Greater Manchester has some lovely place names, so here are 17 of them

This remains a terrible map, but come on, those stop names are lovely. Image: TfGM.

Something I realised pottering round Manchester yesterday: it’s an absolutely brilliant city for place names. And nobody outside knows this.

The tube map’s status as a sort of universal symbol of London means that everybody – or at least, everybody minded to care – is familiar with some of London’s more evocative district names (Shepherd’s Bush, Elephant & Castle and so on). In Manchester, though, the Metrolink is smaller, and its map more obscure.

As a result, there are all these wonderful area names – names which speak of industrial heritage, Pennine valleys and windswept Lancashire Moors – which, odds are, non-locals have never heard of. And that’s a shame, because they generally do a far better job of articulating the texture and personality of an unfamiliar city than, say, “the Metropolitan Borough of Tameside” does.

And so, since we’re trying to be less London-centric around here, and since frankly I bang on about the tube map quite enough as it is, here are 17 of them.


Abraham Moss

A tram stop in Cheetham Hill, about two miles north of the city centre. I was going to make a joke that this sounds less a place than a Dickens character, but on googling, it turns out that there’s a reason for this: the stop is literally named after a person not an area.

Abraham Moss was Lord Mayor of Manchester from 1953-4. He was also president of Board of Deputies of British Jews for barely a week in 1964, before dying of a heart attack at the age of 65. He’s commemorated in the name of a school and community centre, from which the tram stop took their name.

The stop opened in 2010, replacing the nearby Woodlands Road, which was very venerable (it used to be a railway station) but had a boring name. Abraham Moss is definitely better, isn’t it?

Besses o’ th’ Barn

If you’re wondering how it was I convinced myself a city could genuinely have an area called Abraham Moss, consider this. Besses o’ the’ Barn is another tram stop, further up the same line; and that one really is named for its location, an area of Whitefield.

Why it’s called that is a bit of a mystery. According to the BBC’s 1986 Domesday Reloaded project:

 The most reasonable sounding tale is of a local pub which looked like a barn and was run by a lady called Bess. The local invitation to a drink would be, “let’s go see Bessie at th’ barn”. Later, as houses were built around, the name came to mean the whole village, not just the pub.

Btu there’s another theory that it involves highwayman Dick Turpin and his horse Black Bess. Of course there is.

Blackrod

An ancient village between Bolton and Wigan, which now gives its name to a local railway station.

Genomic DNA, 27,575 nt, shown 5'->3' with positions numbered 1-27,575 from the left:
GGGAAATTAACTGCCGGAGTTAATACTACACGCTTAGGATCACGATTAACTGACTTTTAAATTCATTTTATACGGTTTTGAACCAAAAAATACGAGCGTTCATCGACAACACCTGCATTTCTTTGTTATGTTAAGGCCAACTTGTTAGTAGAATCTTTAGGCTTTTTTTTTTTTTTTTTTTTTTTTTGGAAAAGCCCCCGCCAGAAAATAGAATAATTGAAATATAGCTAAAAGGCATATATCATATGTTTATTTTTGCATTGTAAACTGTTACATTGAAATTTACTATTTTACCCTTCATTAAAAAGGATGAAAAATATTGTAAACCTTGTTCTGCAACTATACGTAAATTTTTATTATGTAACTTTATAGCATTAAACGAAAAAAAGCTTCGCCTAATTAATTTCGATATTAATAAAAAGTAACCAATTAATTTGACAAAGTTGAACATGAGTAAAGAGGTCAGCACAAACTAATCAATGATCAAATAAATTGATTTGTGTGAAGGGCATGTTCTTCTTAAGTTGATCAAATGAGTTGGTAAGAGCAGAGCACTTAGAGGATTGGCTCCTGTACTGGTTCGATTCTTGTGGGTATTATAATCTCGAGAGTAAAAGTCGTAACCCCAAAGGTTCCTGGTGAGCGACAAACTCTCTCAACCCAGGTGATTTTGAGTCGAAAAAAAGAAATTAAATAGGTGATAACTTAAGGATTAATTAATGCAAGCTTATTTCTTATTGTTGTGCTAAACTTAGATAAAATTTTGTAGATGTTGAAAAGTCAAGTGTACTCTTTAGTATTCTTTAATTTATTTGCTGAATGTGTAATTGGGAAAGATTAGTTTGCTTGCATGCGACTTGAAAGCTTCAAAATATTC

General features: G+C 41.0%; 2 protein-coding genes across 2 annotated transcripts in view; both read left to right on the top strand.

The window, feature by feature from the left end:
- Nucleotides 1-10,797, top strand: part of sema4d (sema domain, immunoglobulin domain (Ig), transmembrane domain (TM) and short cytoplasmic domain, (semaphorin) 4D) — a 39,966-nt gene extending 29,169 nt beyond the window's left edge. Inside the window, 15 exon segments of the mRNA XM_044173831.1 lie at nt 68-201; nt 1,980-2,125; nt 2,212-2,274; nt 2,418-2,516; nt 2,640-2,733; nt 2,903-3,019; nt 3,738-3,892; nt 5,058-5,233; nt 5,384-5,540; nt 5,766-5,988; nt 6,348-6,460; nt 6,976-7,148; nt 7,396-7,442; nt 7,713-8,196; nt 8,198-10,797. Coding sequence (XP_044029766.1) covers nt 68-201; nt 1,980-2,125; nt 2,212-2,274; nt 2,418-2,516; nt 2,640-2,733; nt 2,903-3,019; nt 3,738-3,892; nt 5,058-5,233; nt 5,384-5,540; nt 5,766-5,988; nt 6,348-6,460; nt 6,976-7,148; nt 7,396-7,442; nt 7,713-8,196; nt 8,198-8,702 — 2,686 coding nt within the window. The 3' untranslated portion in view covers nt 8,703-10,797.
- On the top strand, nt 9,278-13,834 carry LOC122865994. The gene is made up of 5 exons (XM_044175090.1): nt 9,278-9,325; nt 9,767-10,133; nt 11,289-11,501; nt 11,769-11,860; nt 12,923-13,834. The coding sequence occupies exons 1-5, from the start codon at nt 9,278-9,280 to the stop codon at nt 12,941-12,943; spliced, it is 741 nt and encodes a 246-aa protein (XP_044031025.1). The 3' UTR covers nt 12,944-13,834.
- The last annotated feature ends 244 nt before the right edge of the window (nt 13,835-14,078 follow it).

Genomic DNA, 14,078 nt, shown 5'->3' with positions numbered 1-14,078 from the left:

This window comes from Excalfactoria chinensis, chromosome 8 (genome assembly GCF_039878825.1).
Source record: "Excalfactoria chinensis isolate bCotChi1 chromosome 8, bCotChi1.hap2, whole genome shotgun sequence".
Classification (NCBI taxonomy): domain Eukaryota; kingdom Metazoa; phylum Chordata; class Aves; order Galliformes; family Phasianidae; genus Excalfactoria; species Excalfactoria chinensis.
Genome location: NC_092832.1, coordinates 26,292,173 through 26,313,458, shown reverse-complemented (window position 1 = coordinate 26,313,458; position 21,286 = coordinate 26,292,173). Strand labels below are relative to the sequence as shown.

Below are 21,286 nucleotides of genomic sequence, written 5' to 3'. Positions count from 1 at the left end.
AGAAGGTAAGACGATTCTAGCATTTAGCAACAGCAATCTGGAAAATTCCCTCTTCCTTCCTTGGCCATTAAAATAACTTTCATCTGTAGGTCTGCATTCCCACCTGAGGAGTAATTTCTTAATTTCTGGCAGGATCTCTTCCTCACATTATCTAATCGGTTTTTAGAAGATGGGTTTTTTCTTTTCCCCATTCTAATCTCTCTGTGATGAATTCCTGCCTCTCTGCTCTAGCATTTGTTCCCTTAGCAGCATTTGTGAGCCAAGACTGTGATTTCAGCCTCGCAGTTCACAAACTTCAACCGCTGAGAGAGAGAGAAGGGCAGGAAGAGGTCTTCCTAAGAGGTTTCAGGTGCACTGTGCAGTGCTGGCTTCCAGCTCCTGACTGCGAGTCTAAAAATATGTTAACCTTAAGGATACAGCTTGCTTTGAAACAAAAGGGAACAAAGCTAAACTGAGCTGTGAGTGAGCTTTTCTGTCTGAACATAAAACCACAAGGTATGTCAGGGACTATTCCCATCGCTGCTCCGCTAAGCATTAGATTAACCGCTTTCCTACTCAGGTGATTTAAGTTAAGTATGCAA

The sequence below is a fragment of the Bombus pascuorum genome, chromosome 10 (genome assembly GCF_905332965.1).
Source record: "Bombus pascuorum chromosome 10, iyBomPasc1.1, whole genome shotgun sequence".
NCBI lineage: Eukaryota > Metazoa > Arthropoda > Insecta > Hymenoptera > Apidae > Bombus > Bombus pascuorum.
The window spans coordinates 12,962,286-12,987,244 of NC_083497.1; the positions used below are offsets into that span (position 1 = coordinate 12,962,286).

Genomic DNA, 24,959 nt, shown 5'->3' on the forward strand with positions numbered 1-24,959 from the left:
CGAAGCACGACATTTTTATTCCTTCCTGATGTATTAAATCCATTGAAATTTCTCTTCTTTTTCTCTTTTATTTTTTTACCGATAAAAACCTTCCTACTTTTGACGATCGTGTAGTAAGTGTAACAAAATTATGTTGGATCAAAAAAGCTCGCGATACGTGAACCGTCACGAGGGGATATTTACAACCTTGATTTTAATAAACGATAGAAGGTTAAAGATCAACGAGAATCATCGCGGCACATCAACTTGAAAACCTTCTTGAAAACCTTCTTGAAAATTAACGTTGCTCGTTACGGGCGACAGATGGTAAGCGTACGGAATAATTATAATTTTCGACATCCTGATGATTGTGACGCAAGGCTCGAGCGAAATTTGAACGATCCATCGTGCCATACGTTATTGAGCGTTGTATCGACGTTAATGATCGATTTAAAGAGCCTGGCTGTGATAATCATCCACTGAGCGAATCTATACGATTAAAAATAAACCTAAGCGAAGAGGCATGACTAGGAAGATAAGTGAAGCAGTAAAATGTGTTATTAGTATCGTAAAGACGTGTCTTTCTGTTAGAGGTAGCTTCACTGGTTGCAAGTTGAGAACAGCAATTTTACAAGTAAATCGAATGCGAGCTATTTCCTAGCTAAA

Blackrod was once a mining village, but its name dates back way before that, to at least the 12th century. The “rod” might refer to the Holy Rood, another name for the cross; or it might just mean “clearing”. The black bit seems to mean black, though.

Either way, the name has nothing to do with the Black Rod who ponces around Parliament in a silly uniform.

Chorlton-cum-hardy

A former village in the south-western suburbs. Actually, two former villages: the name literally means “Chorlton with Hardy”, and seems to represent the fact that, as the area’s population grew during the 18th century, they grew into each other.

The joint name was embraced by some Victorian estate agents to distinguish the area from Chorlton-on-medlock, two and a half miles to the east. But whoever decides on Metrolink station names decided to undo all that good work, and just named the local tram stop “Chorlton”. Great work, guys.

Fallowfield

Another southern suburb, which doesn’t get its own station (it closed in 1958). Today it’s the big student area, home to the University of Manchester’s Fallowfield Campus, and a bunch of rented housing.

The abandoned Fallowfield line. It's now a cycle path. Image: Cnbrb/Wikimedia Commons.

Why it’s called Fallowfield is a matter on which the internet is strangely silent. But the name brings to mind half-remembered primary school lessons about crop rotation, so I like it anyway.

Flowery Field

An area of Hyde, in Tameside, to the east of the conurbation. Once again, I can’t work out how it ended up with that name.

But come on: from Manchester Piccadilly, you can get trains to Glossop via Flowery Field. It’s like a bloody P. G. Wodehouse novel up there.

Hag Fold

This one’s rather less picture-esque. It sounds like something from the Brothers Grimm, or possibly an unfortunate skin disease.

At any rate, it’s the name of an estate in Atherton, out in Wigan, which has had its own station since 1987. It’s 13 miles out of Manchester Victoria, which surprised me, because in London-terms (sorry) that’s enough to get you out to zone 6, and there’s still another five miles to Wigan.